4. Learn how to make homemade goods.

You don’t need to buy everything. I make lots of snacks. It’s super easy and cost-effective to throw some dates and nuts into a food processor and make delicious energy bites. There are so many other goods that you can make too: fermented veggieskombuchaalmond milk and nut butter. My goal is to make homemade cashew butter asap. Hopefully I don’t kill our food processor.

Apricot cashew bite

5. Grow your own spices/produce.

Aren’t gardens the cutest? I don’t exactly have a green thumb but I want to try to grow a mini garden this summer. I think I am going to start with fresh herbs and spices on the windowsill in my my parent’s kitchen. Of course growing your own spices and produce will save you lots of money.

Window-Sill-Gardening[Image source] 

6. Buy from bulk bins and buy in bulk.

This has been a life-saver for me. I frequent Bulk Barn (it’s Canadian) for most of my nuts, seeds, flours and some dried fruit. It is so much cheaper to shop this way rather than buying pre-packaged flours and nuts. Sometimes I only need a little bit of this or a lot of that, so this is a great option. If you are shopping for more than one, buying things in bulk is another cost-friendly tactic – just resist the Costco taste-testers, ew.

7. Limit how much you go out to eat.

Going out to eat is expensive. Sure, it is a fun social endeavour but what about a pot-luck? Or cooking with a friend? I do enjoy some time off from the kitchen but it is super rewarding to eat the fruits of your labor and share it with someone you love.

8. Properly store food.

Often time food “goes bad” because it isn’t stored correctly. I store nuts, seeds, grains and flours in glass jars. Nuts and some flours (like almond and flaxseed meal) should be stored in the fridge. Store chopped veggies in airtight containers and use a vacuum sealer to prevent foods from losing freshness or getting freezer burned.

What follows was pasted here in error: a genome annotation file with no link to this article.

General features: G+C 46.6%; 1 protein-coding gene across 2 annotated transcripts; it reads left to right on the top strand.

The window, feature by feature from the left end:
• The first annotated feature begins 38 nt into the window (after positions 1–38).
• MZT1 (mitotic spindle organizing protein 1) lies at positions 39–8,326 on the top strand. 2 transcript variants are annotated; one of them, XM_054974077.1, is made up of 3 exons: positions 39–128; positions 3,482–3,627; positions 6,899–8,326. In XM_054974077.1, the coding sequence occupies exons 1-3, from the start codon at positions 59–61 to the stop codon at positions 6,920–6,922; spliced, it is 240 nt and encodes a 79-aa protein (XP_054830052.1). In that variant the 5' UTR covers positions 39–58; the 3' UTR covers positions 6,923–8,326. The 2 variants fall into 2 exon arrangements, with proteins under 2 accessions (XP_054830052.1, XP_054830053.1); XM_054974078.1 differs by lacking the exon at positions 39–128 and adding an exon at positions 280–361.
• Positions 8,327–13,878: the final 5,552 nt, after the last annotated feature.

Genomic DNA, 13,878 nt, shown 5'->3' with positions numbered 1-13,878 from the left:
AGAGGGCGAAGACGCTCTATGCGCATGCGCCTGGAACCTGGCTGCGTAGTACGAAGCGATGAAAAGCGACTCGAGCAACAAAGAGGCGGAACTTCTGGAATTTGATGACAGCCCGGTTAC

Jars

9. Make a plan and stick to it.

Yup. My favorite word: plan. This has seriously helped with my budget! I used to buy too many things and they would often go to waste – and we know that I hate wasting food. I know it has been a few weeks since I have posted a weekly plan but I still plan my meals. I survey my section of our fridge and pantry and figure out what I have/need/want to make. I write down meal ideas on stickie notes and make a grocery list. I buy the food (and stick to my list!) and then get my prep on.

Grocery List1

10. Eat amazing and delicious food and love life. 

I just couldn’t end on an odd number…

Questions of the day…

How do you eat healthy without breaking the bank?

Who is your favorite character from Willy Wonka? 

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38 thoughts on “How to Eat Real Food on a Budget {Fit Tip Tuesday}

  1. Oh, the money…..I could definitely use a coaching from you when it comes to budgeting!! I am the worst, I just spend what I have or don’t spend (if it’s gone). Terrible.
    I love to buy on famer markets and if I would live in the US, Whole FOods would be my second home and the death of my wallet (I’ve been there daily when I was on vacation last year).
    Great tips! Frozen food is such a great idea, buying in bulks is a little tricky since I am always with the bike :-) which, on the other hand is good so I can really only buy what I need.

  2. Lol I loved that movie as a kid!! Probably Charlie as all the other kids were kind of evil ;)

    I definitely agree buying in bulk as well as meal planning helps to save so much money. As does batch cooking and buying in season. We are so much better at not getting takeaway as much any more but could still improve some more!